A presentation by the Fortnum Foundation was made in Brisbane to Suzanne Rose, Chair of the charitable organisation, Aunties and Uncles. Ryan Dobbrick (pictured above second from right) from Dobbrick Financial Services along with Steve Nichols from Stratus and Fairway Financial Advice, welcomed members of the Aunties and Uncles Board.
On Tuesday 9 May, the Federal Government handed down its Budget for the 2017–18 financial year.
According to Federal Treasurer Scott Morrison, this year’s Budget is founded on the principles of fairness, security and opportunity. Mr Morrison claims that the government’s proposed measures will raise almost $21 billion in revenue over the next four years, returning Australia’s budget to surplus by 2021.
Here are some of the key Budget announcements. Note that each of these proposals will only become law if it is passed by Parliament.
The Reserve Bank of Australia (RBA) Board met on 7 March 2017 and as widely expected, left the official cash rate on hold at 1.5%. There has been no change in the official cash rate since August 2016.
The strength in the housing market was reinforced by March month end figures from CoreLogic showing capital city home prices rose 1.4% in March and up 12.9% per year with prices rising in all eight capital cities in March.
So what does this all mean? According to a recent survey by Reuters, the decision to keep the cash rate at generational lows was no surprise to most Economists. If you are a retiree that has relied on your cash income from savings, you may have your hand forced to look for an alternative investment as your situation could be a little vulnerable.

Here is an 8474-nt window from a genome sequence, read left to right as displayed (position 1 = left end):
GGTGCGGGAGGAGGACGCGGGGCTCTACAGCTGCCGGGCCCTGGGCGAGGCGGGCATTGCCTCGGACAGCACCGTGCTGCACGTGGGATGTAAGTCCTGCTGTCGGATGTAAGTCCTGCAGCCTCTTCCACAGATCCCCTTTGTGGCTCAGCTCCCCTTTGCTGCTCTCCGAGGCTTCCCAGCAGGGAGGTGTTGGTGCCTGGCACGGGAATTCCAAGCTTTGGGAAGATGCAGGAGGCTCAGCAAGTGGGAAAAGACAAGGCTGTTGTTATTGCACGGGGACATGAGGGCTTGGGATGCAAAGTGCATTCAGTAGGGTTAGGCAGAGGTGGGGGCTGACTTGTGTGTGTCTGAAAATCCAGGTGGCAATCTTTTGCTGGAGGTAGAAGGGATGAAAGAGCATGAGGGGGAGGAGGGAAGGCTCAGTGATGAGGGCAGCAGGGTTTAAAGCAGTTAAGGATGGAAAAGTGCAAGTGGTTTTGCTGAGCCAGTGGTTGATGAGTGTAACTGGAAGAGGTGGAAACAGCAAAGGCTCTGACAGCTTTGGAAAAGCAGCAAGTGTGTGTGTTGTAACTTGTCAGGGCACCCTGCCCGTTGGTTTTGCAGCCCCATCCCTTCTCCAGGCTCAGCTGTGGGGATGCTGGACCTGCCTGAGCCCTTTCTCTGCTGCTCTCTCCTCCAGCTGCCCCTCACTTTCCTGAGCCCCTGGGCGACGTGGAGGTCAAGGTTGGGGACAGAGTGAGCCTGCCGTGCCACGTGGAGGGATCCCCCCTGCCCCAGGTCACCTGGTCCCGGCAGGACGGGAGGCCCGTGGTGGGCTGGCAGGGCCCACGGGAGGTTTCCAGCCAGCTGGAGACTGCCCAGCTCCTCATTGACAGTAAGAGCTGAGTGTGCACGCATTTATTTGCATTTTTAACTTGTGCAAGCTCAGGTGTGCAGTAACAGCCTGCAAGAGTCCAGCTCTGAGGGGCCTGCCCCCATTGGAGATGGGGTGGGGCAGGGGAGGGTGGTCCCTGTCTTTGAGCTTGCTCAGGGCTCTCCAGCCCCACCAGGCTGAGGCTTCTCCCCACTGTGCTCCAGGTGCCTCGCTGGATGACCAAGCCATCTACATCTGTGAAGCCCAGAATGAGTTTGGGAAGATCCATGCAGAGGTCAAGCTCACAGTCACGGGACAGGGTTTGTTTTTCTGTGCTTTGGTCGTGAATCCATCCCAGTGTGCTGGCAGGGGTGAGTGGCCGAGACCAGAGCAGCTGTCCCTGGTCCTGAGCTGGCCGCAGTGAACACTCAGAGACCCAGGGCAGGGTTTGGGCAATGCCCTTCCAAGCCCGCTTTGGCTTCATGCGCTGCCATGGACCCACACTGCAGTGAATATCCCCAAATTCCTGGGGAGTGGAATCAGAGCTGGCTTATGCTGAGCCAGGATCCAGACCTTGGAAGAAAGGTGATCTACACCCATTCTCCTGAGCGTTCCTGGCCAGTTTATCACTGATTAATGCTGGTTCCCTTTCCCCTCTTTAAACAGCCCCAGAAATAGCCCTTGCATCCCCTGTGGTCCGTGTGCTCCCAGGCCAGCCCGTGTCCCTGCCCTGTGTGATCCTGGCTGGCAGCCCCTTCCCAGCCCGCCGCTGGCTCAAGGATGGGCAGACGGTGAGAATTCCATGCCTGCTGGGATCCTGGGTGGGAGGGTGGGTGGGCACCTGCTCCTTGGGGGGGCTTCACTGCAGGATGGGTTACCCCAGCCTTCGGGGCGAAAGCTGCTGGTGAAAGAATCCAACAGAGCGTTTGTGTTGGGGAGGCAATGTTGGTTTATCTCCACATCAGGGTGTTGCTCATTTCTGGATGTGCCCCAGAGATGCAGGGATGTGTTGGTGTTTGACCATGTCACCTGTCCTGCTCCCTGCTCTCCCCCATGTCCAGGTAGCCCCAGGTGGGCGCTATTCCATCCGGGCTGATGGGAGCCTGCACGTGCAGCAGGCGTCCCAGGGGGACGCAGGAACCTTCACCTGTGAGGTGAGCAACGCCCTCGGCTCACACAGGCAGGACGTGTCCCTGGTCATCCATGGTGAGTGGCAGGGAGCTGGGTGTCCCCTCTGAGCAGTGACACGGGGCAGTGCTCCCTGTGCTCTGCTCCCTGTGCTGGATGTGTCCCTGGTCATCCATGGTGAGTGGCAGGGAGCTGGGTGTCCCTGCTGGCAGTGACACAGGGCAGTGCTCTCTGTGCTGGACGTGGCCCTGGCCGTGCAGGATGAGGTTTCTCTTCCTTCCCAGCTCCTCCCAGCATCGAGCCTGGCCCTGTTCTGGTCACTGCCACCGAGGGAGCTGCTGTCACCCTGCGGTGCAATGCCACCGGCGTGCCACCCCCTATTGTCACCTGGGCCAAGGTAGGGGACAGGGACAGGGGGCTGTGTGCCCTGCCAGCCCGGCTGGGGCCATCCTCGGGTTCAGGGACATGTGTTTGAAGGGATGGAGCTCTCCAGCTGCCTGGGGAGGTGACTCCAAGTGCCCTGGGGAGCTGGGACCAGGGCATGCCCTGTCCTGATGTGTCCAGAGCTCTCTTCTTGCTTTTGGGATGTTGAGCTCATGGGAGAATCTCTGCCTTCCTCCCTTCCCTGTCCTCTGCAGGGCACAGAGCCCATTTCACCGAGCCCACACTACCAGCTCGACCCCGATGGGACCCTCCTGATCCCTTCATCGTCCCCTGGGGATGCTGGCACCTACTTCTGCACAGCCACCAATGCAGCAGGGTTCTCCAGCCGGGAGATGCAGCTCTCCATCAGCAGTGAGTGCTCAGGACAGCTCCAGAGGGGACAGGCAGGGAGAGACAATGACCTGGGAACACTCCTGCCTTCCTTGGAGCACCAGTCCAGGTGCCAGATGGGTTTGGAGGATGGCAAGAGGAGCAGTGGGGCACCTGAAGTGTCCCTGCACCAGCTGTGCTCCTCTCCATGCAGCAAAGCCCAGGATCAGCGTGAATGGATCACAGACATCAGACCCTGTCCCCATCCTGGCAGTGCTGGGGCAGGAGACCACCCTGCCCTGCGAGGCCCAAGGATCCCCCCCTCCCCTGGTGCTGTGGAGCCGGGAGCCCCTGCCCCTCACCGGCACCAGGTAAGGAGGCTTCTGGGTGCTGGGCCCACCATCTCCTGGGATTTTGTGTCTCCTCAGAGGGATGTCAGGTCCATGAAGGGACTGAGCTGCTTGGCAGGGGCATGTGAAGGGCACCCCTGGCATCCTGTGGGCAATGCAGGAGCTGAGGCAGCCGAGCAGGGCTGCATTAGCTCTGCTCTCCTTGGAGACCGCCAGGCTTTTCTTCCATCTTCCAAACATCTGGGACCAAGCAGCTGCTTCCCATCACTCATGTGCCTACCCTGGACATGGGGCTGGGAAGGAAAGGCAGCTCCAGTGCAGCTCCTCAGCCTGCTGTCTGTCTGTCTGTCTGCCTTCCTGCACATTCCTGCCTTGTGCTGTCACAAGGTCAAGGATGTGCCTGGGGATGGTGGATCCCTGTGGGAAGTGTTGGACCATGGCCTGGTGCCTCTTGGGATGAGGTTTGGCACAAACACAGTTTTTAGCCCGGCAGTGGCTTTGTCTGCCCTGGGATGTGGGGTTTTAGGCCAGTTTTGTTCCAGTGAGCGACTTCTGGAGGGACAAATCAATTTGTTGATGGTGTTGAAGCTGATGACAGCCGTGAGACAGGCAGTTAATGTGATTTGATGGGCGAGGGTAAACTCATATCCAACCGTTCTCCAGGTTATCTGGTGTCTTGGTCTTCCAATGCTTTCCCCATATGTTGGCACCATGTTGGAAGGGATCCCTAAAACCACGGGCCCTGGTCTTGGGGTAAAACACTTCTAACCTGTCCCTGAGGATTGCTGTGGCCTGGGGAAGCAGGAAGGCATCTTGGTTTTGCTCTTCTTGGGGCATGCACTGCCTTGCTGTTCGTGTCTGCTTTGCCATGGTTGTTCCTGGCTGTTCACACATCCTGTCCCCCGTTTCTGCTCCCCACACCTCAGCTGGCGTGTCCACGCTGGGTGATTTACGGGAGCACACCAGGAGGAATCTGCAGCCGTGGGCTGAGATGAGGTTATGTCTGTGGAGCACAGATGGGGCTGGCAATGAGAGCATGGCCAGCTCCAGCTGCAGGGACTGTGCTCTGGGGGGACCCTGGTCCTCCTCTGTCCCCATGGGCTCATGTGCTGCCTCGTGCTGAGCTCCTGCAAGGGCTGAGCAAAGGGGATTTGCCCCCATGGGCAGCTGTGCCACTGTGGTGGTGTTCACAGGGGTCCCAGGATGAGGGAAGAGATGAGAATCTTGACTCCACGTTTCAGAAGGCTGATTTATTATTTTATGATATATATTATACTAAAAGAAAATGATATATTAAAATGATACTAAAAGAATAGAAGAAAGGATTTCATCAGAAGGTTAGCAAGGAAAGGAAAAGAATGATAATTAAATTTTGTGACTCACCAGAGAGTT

A debt crackdown similar to the recent robo-recovery Centrelink debacle which sent bills to thousands of Australians is now shocking Airbnb hosts and leaving them with fines worth thousands of dollars.
One of the best ways we can teach our kids about money and money management is through pocket money. Introducing kids to a healthy savings plan from their pocket money can make a real difference to their future and give them saving skills that can last a lifetime.
The Reserve Bank of Australia (RBA), as widely expected, left the cash rate unchanged at 1.5% at the December 2016 Board meeting.
The Australian dollar was weaker against the strengthening USD throughout December. The AUD ended the month down 2.4% against the USD at $US0.7208. The AUD was also weaker against the other major currencies.